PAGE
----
49 words I wish I could write in my family's language

🛶🕊🌊

reading coming up
@hugo house
October 27th, 6-8pm

proof of vaccination &
masks required

a work-in-progress presentation

[RSVP link]

49 words I wish I could write in my family's language

description

“Look at your words in a mirror. Translate, translate! Did you? Do it again, do it!” - Don Mee Choi, DMZ Colony

 

We have written and translated pieces into a chosen language. For each of us, language and translation means something different. Specific, dangerous, beautiful, hopeful, or de/constructive. In the crossing, we hope to find something. A multilingual reading leaning into the things we wish we could say.

49 words is a collaborative poetry project inspired by my circumstances of knowing how to speak my family’s native language (Cantonese) but not knowing how to write.

 

It has grown into a project inspired by

  • what is a border? and is translation the literary version of a crossing/migration?

  • this is the best I can do with the language and mouth I have right now

  • how can translation address a gap we feel due to language?

This project co-sponsored by the City of Seattle Office of Arts & Culture and was supported, in part, by a grant from 4Culture.

 

The artists and their respective languages they have chosen to work in are Naa Akua (Ga) [joining us via video!], Jordan Alam (Bengali), Anis (Tagalog), Jéhan Òsanyìn (Spanish & Jamaican Patwa), Bel-Quiaoit Quarless (Tagalog), and Arianne True (Chickashanompa'). Our relationships to language differ based on history and contexts.

Naa Akua, is a New York born poet, actor, educator, and sound-word practitioner who is Ghanaian/Bajan and queer. Akua uses the vibratory energy of sound and the intent of word as a vehicle towards healing. Akua, former 2019 Citizen University Poet-in-Residence is a Writers in the Schools (Seattle Arts & Lectures) Writer-in-Residence at Franklin High School, Hugo House teacher, and Young Women Empowered (Y-WE) youth facilitator.

Jordan Alam Headshot.jpg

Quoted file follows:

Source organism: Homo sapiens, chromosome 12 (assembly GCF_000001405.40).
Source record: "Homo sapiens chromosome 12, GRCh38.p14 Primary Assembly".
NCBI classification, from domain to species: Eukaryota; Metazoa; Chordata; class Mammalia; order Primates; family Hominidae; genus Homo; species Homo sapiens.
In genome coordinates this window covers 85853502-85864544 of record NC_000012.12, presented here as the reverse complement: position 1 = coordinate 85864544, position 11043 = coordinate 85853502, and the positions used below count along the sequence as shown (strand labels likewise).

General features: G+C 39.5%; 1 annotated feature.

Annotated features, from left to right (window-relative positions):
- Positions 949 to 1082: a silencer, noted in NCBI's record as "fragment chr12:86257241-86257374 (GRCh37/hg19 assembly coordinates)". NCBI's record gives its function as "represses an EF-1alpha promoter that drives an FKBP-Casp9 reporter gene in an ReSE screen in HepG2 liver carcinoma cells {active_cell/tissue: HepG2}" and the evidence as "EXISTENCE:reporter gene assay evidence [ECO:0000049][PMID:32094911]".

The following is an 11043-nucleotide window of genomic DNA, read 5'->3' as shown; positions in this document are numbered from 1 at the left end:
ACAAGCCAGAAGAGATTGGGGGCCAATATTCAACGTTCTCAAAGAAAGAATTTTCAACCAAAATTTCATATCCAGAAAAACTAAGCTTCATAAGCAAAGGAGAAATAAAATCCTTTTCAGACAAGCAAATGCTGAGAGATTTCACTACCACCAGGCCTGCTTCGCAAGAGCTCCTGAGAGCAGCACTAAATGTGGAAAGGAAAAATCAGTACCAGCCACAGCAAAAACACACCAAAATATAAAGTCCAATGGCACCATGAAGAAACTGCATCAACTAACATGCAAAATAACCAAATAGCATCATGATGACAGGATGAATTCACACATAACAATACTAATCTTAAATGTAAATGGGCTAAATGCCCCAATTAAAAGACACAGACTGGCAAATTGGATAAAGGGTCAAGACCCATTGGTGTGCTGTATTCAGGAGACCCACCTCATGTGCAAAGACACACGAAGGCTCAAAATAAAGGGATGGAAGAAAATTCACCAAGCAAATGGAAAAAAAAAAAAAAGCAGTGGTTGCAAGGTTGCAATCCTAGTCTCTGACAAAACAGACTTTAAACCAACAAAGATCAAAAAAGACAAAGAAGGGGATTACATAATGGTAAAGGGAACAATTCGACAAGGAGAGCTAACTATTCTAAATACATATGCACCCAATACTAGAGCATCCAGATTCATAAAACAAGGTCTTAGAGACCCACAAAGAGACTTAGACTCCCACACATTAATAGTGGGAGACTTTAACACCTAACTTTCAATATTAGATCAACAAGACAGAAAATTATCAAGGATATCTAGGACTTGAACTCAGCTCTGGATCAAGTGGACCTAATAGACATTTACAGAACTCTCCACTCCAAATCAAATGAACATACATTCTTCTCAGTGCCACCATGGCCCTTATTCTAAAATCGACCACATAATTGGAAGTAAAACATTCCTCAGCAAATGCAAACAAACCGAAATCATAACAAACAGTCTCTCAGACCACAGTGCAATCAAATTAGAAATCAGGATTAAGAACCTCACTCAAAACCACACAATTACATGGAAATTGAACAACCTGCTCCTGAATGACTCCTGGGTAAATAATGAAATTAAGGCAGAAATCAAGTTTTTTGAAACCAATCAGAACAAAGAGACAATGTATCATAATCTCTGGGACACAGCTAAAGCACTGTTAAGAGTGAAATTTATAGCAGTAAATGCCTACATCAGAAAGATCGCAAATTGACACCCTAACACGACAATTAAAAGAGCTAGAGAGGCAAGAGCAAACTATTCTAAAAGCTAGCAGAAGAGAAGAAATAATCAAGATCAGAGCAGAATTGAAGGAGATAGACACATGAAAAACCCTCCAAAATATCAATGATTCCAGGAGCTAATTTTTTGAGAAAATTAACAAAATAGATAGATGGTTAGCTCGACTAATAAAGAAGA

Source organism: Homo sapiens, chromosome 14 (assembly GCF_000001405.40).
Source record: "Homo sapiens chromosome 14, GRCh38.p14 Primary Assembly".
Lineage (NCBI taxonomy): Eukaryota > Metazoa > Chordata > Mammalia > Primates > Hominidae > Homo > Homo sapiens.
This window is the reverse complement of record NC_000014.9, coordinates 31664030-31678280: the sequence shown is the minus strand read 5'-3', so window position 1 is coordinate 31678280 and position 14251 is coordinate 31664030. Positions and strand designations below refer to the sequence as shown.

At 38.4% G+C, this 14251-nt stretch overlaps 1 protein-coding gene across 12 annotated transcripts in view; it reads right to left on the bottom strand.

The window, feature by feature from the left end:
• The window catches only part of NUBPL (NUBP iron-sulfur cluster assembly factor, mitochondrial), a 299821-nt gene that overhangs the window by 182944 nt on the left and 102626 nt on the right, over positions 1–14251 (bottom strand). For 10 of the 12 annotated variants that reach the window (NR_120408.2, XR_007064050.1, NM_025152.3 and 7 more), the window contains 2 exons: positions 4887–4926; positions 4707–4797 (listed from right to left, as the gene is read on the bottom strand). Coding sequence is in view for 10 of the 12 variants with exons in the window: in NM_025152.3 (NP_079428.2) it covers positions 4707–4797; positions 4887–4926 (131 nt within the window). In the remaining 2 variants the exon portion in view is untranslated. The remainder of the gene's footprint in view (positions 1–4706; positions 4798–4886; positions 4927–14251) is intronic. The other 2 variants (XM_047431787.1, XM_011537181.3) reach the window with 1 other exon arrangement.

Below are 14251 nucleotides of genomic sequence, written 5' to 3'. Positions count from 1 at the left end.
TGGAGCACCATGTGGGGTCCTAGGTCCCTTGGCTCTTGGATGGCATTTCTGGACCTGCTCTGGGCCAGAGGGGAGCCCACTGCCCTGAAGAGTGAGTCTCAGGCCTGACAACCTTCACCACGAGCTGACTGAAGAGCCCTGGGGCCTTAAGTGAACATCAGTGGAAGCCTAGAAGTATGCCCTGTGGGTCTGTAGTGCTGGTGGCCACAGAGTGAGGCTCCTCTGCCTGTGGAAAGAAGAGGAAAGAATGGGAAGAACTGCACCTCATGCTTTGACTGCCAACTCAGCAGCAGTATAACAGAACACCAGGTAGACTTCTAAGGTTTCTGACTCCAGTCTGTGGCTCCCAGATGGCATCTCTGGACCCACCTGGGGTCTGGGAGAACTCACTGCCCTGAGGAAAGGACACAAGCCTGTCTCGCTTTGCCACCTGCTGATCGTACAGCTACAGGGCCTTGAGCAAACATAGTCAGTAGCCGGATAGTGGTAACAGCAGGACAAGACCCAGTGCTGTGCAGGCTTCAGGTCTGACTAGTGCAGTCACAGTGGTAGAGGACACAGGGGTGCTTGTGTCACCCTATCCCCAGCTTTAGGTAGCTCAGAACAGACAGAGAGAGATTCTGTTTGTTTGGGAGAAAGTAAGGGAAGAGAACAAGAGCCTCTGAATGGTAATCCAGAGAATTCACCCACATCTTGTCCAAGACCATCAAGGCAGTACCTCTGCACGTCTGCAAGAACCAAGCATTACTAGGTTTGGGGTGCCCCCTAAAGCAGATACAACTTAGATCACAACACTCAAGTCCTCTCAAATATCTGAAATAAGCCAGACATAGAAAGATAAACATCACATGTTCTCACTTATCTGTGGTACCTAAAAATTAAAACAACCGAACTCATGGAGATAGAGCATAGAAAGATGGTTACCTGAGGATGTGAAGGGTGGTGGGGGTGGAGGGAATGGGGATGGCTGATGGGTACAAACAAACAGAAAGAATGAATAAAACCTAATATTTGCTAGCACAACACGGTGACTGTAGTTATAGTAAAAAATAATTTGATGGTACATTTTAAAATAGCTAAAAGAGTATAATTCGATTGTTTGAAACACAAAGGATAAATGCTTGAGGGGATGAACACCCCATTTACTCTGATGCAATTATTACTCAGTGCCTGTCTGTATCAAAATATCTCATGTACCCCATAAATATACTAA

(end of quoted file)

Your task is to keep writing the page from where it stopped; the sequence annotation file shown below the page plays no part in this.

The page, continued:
Jordan Alam is a queer Bangladeshi American writer, performer, therapist, and former doula (forever #birthnerd). Their short stories and articles have been published in The Atlantic, SeattleMet, Autostraddle, CultureStrike Magazine, Entropy, and The Rumpus among others. They have performed on stage and facilitated workshops on embodied writing nationwide, most recently at Kundiman, Hugo House, and Town Hall Seattle. They are currently working on a debut novel about family secrets told from the points of view of four Bangladeshi American women in the aftermath of their mother's unexpected death. You can follow them on Instagram at @jordan_alam or find out more about their work at jordanalam.com.

Anis headshot.jpg

Anis is your hot gay dad. According to their titas, they are and always have been masyadong suplada, masungit, walang hiya. They write about surviving sexual violence, which is to say, they write about returning to trust. They are disliked, disbelieved, and less and less afraid. Follow their instagram attempts @artista_anisgisele.

Jéhan headshot.jpeg

Jéhan Òsanyìn (they/them) is a somatic abolitionist and futurist facilitator who is also an Equity actor and Gregory Award nominated playwright. They studied theatre in Japan, Hong Kong, Vietnam, India, Kenya, Tanzania, South Africa, Brazil and Venezuela. Jéhan produces their art through their experimental experiential art studio, earthseed, where studio research and performance explores the stories our bodies tell with and without our consent. Earthseed offers individual coaching, workshops, and lots of opportunities to investigate racialized identity development through experiential education and liberation.

bel headshot.jpg

Bel-Quiaoit Quarless is inclined to break through western ideals of art and transform it into its beginning form: art for human’s sake. Peddling poems and novellas from underneath a secret burrow, their sublimity concerns the dark corners of human existence, in an erotic, dismal, pathetic rain-mundane way. They invite you to break apart their work and toss a follow to their instagram @kaocountry.

Arianne summer 2022.jpg

Arianne True (Choctaw, Chickasaw) is a queer poet and folk artist from Seattle. She teaches and mentors young poets around Puget Sound and moonlights as a copyeditor. Arianne has received fellowships from Jack Straw, the Hugo House, and Artist Trust, and is a proud alum of Hedgebrook and of the MFA program at the Institute of American Indian Arts. She was recently the Seattle Repertory Theater’s first Native Artist-in-Residence.

acknowledgements + sources of inspiration

in the interest of acknowledging that this play-thing would not be here without these works, individuals, and support:

  • poster created by Reb Zhou

  • Customs by Solmaz Sharif

  • Decolonising the Mind by Ngūgi wa’ Thiong’o

  • If Not, Winter by Sappho tr. Anne Carson

  • The America Plays (and other writing) by Suzan-Lori Parks

  • DMZ Colony by Don Mee Choi

  • Whereas by Layli Long Soldier

  • 4Culture & Seattle Office of Arts and Culture

  • and of course, we all inspire each other!